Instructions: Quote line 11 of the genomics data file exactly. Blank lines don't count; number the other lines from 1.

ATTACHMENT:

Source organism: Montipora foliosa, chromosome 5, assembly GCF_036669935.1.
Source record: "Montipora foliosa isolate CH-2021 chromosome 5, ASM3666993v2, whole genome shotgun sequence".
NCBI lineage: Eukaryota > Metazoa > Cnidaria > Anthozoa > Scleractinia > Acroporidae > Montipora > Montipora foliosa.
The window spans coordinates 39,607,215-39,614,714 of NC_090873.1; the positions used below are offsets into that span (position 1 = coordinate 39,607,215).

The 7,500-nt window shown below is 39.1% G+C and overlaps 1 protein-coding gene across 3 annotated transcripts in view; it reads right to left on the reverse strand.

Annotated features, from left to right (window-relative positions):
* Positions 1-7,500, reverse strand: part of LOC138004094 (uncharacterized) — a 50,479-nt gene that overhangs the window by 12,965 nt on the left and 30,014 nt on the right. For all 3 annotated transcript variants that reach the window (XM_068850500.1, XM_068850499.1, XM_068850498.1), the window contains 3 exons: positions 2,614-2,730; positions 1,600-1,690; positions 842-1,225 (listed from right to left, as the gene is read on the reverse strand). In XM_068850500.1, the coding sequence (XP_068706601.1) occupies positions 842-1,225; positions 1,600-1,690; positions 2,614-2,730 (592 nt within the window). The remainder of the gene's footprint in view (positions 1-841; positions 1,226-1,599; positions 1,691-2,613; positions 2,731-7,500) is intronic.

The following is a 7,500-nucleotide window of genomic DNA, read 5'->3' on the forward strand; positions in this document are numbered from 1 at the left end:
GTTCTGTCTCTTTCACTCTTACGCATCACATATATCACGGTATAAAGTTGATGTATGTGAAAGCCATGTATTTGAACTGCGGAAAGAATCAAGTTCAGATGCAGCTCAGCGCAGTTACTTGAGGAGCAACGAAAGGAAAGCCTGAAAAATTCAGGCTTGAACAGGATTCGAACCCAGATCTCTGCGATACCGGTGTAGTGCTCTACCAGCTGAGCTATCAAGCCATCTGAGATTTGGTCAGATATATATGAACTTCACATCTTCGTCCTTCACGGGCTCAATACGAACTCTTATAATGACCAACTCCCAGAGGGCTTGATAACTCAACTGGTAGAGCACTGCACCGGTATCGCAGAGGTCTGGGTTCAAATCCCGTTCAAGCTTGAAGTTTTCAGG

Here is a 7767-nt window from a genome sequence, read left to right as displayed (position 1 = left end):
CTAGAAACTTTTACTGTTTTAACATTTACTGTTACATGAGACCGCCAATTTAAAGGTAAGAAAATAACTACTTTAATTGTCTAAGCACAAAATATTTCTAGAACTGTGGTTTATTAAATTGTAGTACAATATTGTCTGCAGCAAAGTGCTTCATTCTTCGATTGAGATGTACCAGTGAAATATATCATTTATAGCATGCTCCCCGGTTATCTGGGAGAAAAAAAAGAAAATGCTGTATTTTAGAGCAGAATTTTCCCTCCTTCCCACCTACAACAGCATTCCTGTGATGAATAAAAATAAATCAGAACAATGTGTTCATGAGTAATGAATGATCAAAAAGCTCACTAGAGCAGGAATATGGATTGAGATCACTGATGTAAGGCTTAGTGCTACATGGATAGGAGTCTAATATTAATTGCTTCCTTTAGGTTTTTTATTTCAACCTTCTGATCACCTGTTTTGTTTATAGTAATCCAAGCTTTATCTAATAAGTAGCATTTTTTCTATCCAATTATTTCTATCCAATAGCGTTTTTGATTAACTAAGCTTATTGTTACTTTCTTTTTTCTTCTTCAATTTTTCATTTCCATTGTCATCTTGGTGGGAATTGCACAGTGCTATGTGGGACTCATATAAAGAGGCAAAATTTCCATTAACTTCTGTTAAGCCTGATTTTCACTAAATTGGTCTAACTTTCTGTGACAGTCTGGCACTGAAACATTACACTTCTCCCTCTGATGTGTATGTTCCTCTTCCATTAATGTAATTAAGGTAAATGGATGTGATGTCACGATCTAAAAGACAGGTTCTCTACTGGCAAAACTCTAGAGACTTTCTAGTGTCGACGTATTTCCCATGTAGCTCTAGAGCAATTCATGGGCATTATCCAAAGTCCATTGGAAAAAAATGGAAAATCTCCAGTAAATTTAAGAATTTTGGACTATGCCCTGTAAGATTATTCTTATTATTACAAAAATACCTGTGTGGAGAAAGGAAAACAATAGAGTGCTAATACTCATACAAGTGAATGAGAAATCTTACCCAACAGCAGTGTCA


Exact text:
CTAGAAACTTTTACTGTTTTAACATTTACTGTTACATGAGACCGCCAATTTAAAGGTAAGAAAATAACTACTTTAATTGTCTAAGCACAAAATATTTCTAGAACTGTGGTTTATTAAATTGTAGTACAATATTGTCTGCAGCAAAGTGCTTCATTCTTCGATTGAGATGTACCAGTGAAATATATCATTTATAGCATGCTCCCCGGTTATCTGGGAGAAAAAAAAGAAAATGCTGTATTTTAGAGCAGAATTTTCCCTCCTTCCCACCTACAACAGCATTCCTGTGATGAATAAAAATAAATCAGAACAATGTGTTCATGAGTAATGAATGATCAAAAAGCTCACTAGAGCAGGAATATGGATTGAGATCACTGATGTAAGGCTTAGTGCTACATGGATAGGAGTCTAATATTAATTGCTTCCTTTAGGTTTTTTATTTCAACCTTCTGATCACCTGTTTTGTTTATAGTAATCCAAGCTTTATCTAATAAGTAGCATTTTTTCTATCCAATTATTTCTATCCAATAGCGTTTTTGATTAACTAAGCTTATTGTTACTTTCTTTTTTCTTCTTCAATTTTTCATTTCCATTGTCATCTTGGTGGGAATTGCACAGTGCTATGTGGGACTCATATAAAGAGGCAAAATTTCCATTAACTTCTGTTAAGCCTGATTTTCACTAAATTGGTCTAACTTTCTGTGACAGTCTGGCACTGAAACATTACACTTCTCCCTCTGATGTGTATGTTCCTCTTCCATTAATGTAATTAAGGTAAATGGATGTGATGTCACGATCTAAAAGACAGGTTCTCTACTGGCAAAACTCTAGAGACTTTCTAGTGTCGACGTATTTCCCATGTAGCTCTAGAGCAATTCATGGGCATTATCCAAAGTCCATTGGAAAAAAATGGAAAATCTCCAGTAAATTTAAGAATTTTGGACTATGCCCTGTAAGATTATTCTTATTATTACAAAAATACCTGTGTGGAGAAAGGAAAACAATAGAGTGCTAATACTCATACAAGTGAATGAGAAATCTTACCCAACAGCAGTGTCA